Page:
When 50 sea otters popped up near Big Sur, California, the Monterey Bay Aquarium began a species restoration program that nursed pups before they could be released into the wild. Thanks to these and other efforts, around 3,000 now live off the coast of California.

Black-Footed Ferret

Black-footed ferret standing on a muddy trail
The US Fish and Wildlife Service is breeding the black-footed ferret in captivity in northern Colorado. Restoring the species to the prairies is considered a key step in reviving dying ecosystems. (Photo Credit: Kathryn Scott Osler / The Denver Post / Getty Images)

The feared predators of the prairie dog, black-footed ferrets once roamed the American plains, but were reduced to the brink of extinction. Habitat loss, plague and a critical decrease in the prairie dog population caused the species’ reduction in the wild. In 1981, a small population of black-footed ferrets were found, giving way to a serious and effective rehabilitation program.

By 1988, the black-footed ferret was already being reintroduced into the wild, an effort spearheaded by the Smithsonian Conservation Biology Institute. A total of 1,059 have been reintroduced into the wild, 139 of which were born from artificial insemination.

Beyond this, other institutions have also aided in the effort to rehabilitate the population, with over 7,000 ferrets born and 2,600 reintroduced into the wild.

American Red Wolf

American Red Wolf with its ear's slightly lowered
An American red wolf in captivity. (Photo Credit: Red Wolf Recovery Program / Wikimedia Commons CC BY 2.0)

The American red wolf was actually declared extinct in 1980. The canine once roamed from the Gulf of Mexico all the way to Pennsylvania. A small population of just 14 remained, allowing conservationists to step in and try to increase the population.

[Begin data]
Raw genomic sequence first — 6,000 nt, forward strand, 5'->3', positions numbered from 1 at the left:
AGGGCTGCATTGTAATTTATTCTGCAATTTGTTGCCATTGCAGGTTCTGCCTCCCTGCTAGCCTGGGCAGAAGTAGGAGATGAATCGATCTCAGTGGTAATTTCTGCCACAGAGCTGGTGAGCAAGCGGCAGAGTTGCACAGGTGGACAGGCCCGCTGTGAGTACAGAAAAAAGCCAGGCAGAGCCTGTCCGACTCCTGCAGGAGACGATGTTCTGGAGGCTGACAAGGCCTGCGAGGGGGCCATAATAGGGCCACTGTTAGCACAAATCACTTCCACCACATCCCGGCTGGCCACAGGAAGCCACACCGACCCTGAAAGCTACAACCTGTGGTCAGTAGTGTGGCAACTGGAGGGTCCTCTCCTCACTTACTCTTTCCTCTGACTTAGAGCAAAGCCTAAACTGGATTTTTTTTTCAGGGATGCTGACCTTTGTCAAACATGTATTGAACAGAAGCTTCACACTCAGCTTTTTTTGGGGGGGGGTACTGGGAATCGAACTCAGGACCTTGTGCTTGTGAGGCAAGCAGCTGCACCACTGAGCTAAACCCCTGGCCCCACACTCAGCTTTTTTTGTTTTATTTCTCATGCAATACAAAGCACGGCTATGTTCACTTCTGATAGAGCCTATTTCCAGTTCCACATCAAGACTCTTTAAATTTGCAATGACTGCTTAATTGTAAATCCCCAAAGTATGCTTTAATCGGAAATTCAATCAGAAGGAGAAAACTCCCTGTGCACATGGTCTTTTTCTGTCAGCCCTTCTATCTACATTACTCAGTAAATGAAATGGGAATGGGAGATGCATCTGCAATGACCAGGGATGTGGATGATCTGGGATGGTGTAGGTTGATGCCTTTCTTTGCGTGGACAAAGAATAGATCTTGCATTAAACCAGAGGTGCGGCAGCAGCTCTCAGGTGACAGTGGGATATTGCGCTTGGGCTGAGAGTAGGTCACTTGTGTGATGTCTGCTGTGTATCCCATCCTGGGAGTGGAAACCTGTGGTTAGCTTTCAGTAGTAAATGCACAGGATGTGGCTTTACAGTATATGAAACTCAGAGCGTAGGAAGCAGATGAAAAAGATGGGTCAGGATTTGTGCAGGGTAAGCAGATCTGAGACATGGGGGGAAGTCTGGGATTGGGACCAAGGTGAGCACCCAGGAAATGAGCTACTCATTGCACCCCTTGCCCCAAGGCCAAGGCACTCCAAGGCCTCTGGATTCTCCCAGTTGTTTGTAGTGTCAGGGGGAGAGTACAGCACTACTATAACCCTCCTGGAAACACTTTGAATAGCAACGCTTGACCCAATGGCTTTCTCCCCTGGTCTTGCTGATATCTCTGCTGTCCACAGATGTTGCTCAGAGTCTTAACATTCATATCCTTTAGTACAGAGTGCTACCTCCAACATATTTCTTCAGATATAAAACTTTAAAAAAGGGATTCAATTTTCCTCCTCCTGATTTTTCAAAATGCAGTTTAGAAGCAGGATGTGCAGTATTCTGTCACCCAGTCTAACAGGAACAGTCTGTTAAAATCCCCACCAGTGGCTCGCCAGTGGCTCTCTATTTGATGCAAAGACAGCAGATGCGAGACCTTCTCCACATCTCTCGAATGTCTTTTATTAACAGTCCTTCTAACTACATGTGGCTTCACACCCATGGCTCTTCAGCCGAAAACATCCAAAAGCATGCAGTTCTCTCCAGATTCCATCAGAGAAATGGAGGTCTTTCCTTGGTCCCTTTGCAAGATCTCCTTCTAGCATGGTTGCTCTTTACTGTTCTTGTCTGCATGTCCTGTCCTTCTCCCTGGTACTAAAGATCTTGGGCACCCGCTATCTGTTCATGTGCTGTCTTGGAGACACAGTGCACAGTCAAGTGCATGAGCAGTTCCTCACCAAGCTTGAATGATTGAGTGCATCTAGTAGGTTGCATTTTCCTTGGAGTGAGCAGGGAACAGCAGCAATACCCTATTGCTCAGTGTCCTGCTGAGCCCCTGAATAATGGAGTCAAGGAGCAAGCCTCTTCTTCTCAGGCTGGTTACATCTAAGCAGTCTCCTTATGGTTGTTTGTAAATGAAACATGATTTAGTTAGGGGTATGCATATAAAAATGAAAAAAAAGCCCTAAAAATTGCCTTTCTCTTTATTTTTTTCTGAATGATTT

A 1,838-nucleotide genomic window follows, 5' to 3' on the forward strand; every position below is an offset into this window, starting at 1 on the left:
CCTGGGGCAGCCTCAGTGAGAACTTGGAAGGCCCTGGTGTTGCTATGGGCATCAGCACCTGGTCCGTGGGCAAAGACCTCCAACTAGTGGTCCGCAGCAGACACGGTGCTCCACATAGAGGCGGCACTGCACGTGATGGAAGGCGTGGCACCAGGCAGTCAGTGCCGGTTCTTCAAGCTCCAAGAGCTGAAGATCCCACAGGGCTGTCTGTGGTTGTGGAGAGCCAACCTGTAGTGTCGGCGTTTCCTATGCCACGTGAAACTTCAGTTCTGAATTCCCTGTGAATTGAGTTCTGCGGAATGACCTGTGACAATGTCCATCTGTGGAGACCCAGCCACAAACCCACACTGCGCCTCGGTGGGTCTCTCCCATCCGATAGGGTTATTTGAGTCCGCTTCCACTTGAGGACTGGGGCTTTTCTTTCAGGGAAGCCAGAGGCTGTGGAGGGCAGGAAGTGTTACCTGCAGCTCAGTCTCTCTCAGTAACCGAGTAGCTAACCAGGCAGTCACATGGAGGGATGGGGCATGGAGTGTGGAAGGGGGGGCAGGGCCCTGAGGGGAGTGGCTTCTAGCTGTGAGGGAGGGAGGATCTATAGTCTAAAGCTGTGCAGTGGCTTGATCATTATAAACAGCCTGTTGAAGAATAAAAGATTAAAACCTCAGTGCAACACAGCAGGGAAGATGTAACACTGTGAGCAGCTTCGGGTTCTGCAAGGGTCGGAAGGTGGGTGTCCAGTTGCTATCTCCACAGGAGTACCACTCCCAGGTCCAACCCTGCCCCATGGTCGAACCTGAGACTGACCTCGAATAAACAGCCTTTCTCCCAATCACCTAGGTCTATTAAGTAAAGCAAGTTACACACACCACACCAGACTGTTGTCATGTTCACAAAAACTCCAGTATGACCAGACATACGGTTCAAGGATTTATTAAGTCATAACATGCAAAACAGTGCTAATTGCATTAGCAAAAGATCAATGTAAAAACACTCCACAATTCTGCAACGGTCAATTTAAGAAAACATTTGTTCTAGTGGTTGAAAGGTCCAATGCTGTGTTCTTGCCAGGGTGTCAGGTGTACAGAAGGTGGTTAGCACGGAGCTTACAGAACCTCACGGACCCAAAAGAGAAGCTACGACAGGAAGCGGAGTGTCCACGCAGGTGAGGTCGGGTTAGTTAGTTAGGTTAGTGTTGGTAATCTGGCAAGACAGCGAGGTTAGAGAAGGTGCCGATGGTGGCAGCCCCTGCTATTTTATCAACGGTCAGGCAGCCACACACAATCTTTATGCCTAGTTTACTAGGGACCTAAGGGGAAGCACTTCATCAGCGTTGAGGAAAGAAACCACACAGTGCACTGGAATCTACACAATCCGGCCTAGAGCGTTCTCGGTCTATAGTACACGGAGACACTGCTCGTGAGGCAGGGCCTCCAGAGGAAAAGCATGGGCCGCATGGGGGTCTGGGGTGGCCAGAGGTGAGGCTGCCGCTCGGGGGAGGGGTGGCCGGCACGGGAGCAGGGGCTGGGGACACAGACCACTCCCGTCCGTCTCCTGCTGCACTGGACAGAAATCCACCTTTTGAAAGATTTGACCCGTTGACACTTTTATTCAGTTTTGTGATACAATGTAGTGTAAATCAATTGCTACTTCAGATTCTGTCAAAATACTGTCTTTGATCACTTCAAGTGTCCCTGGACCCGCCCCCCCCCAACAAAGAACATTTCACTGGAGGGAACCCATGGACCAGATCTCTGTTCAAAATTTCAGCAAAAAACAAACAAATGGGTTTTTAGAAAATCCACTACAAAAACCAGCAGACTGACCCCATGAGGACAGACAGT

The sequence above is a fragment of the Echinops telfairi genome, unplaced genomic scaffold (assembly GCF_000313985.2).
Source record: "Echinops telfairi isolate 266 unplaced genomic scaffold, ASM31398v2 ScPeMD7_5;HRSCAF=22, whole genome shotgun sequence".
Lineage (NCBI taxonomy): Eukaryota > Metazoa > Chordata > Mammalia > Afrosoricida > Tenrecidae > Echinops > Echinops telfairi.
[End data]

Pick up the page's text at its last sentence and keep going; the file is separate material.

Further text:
Habitat loss, illegal hunting and cross-breeding with coyotes caused the demise of the American red wolf. Thankfully, the Species Survival Program began to rebuild their population. A number of wolves have already been reintroduced into the wild, but the population continues to fluctuate between seven and 120.

Those in captivity keep their numbers strong, with around 243 being cared for.

Panamanian Golden Frog

Panamanian golden frog sitting on a log
The Panamanian golden frog in captivity at the El Valle Amphibian Conservation Center (EVACC) at the El Nispero Zoo near Panama City, Panama. (Photo Credit: Wolfgang Kaehler / LightRocket / Getty Images)

These tiny little critters could very well be extinct in the wild, given how small they are. Despite laying between 200 and 600 eggs at a time (and the fact they are extremely poisonous), the Panamanian golden frog, along with virtually all other amphibians, is at risk of complete extinction.

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The greatest cause of its potential extinction is habitat loss. The destruction of the amphibian’s home has caused many to believe the Panamanian golden frog no longer exists in the wild. With this in mind, the Maryland Zoo began a breeding program and was the first to successfully breed the frog in captivity, which is great news for all amphibians everywhere.


Samantha Franco is a Freelance Content Writer who received her Bachelor of Arts degree in history from the University of Guelph, and her Master of Arts degree in history from the University of Western Ontario. Her research focused on Victorian, medical, and epidemiological history with a focus on childhood diseases. Stepping away from her academic career, Samantha previously worked as a Heritage Researcher and now writes content for multiple sites covering an array of historical topics.

In her spare time, Samantha enjoys reading, knitting, and hanging out with her dog, Chowder!